Configure Cluster Linking on Confluent Platform

This page describes how to configure Cluster Linking with various Confluent tools, products, and security options.

Using Cluster Linking with Confluent for Kubernetes

You can use Cluster Linking with Confluent Platform deployed with Confluent for Kubernetes.

Confluent for Kubernetes 2.2 released built-in Cluster Linking support, as described in this section of the CFK documentation: Cluster Linking using Confluent for Kubernetes.

To configure Cluster Linking on earlier versions of CFK, use configOverrides in the Kafka custom resource. See Configuration Overrides. in the CFK documentation for more information about using configOverrides.

Also, pre Confluent Platform 7.0.0 releases required that you include a configOverrides section on the server to specify "true". For Confluent Platform 7.0.0 and later releases, Cluster Linking is enabled by default, so this element of the configuration is no longer needed, regardless of the Confluent for Kubernetes version.

For example:

kind: Kafka
  name: kafka
  namespace: confluent
  replicas: 3
    application: confluentinc/cp-server:7.5.5
    init: confluentinc/confluent-init-container:2.0.1
      - # Enable Cluster Linking

Using Cluster Linking with Ansible

You can use Cluster Linking with Confluent Platform deployed with Ansible.

Starting in Confluent Platform 7.0.0, Cluster Linking is enabled by default, so no changes are needed to the configuration file.


Pre Confluent Platform 7.0.0 releases required that you add a broker configuration property to the kafka_broker_custom_properties section in the inventory as described in Configure Confluent Platform with Ansible, to set "true". If you are upgrading from an earlier release, this configuration can be deleted, as it is no longer needed.

Common Configuration Options

The following subset of common properties, although not specific to Cluster Linking, may be particularly relevant to setting up and managing cluster links. These are common across Confluent Platform for clients, brokers, and security configurations, and are described in their respective sections per the links provided.

Client Configurations

For a full list of AdminClient configurations, see Kafka AdminClient Configurations for Confluent Platform.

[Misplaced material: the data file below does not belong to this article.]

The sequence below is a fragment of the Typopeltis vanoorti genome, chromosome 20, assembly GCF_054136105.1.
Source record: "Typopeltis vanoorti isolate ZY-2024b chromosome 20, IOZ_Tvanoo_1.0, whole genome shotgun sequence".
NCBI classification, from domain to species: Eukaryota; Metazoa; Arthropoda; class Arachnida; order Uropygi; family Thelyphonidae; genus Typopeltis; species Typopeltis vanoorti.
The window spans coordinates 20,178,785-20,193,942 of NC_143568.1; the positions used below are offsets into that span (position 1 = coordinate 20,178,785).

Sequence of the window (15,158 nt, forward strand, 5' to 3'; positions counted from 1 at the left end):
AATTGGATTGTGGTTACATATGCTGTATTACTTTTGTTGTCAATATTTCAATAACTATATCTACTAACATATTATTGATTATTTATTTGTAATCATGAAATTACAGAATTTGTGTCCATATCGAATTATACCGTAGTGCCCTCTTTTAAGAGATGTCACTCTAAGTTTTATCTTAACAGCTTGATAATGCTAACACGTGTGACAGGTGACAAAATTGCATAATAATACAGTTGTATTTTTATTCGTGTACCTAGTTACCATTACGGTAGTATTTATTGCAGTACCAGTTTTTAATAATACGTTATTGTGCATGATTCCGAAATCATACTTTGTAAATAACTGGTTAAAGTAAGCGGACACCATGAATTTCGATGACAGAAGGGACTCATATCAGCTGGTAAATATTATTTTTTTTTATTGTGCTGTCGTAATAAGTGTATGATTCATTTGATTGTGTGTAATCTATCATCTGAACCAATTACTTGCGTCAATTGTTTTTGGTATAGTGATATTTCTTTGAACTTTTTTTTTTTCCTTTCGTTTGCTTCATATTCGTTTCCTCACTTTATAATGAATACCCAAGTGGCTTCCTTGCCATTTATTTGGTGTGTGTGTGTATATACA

• bootstrap.servers
  • client.dns.lookup

Client SASL and TLS/SSL Configurations

  • sasl.client.callback.handler.class
  • sasl.jaas.config
  • sasl.kerberos.kinit.cmd
  • sasl.kerberos.min.time.before.relogin
  • sasl.kerberos.ticket.renew.jitter
  • sasl.kerberos.ticket.renew.window.factor
  • sasl.login.callback.handler.class
  • sasl.login.class
  • sasl.login.refresh.buffer.seconds
  • sasl.login.refresh.min.period.seconds
  • sasl.login.refresh.window.factor
  • sasl.login.refresh.window.jitter
  • sasl.mechanism
  • security.protocol
  • ssl.cipher.suites
  • ssl.enabled.protocols
  • ssl.endpoint.identification.algorithm
  • ssl.engine.factory.class
  • ssl.key.password
  • ssl.keymanager.algorithm
  • ssl.keystore.location
  • ssl.keystore.password
  • ssl.keystore.type
  • ssl.protocol
  • ssl.provider
  • ssl.trustmanager.algorithm
  • ssl.truststore.location
  • ssl.truststore.password
  • ssl.truststore.type

Configuring Reconnection Speed and Behavior

A cluster link has two sets of configuration options, both exponential times, which control connections. These are the same options that Apache Kafka® clients have.

  • and - These options determine how soon the cluster link retries after a connection failure. These are 50ms and 10s by default for cluster links.
  • and - These options determine how long the cluster link waits for a connection attempt to succeed before breaking and retrying after a “reconnect backoff”. These are 10s and 30s, respectively, by default.

On Confluent Platform clusters, reducing the values for these options may give faster reconnection speeds, at the expense of CPU and network usage.

These options cannot be updated by cluster links that have a Confluent Cloud destination cluster.

Bidirectional Cluster Linking

Cluster Linking bidirectional mode (a bidirectional cluster link) enables better Disaster Recovery and active/active architectures, with data and metadata flowing bidirectionally between two or more clusters.


Mental model

A useful analogy is to consider a cluster link as a bridge between two clusters.

  • By default, a cluster link is a one-way bridge: topics go from a source cluster to a destination cluster, with data and metadata always flowing from source to destination.
  • In contrast, a bidirectional cluster link is a two-way bridge: topics on either side can go to the other cluster, with data and metadata flowing in both directions.

In the case of a “bidirectional” cluster link, there is no “source” or “destination” cluster. Both clusters are equal, and can function as a source or destination for the other cluster. Each cluster sees itself as the “local” cluster and the other cluster as the “remote” cluster.



Bidirectional cluster links are advantageous in disaster recovery (DR) architectures, and certain types of migrations, as described below.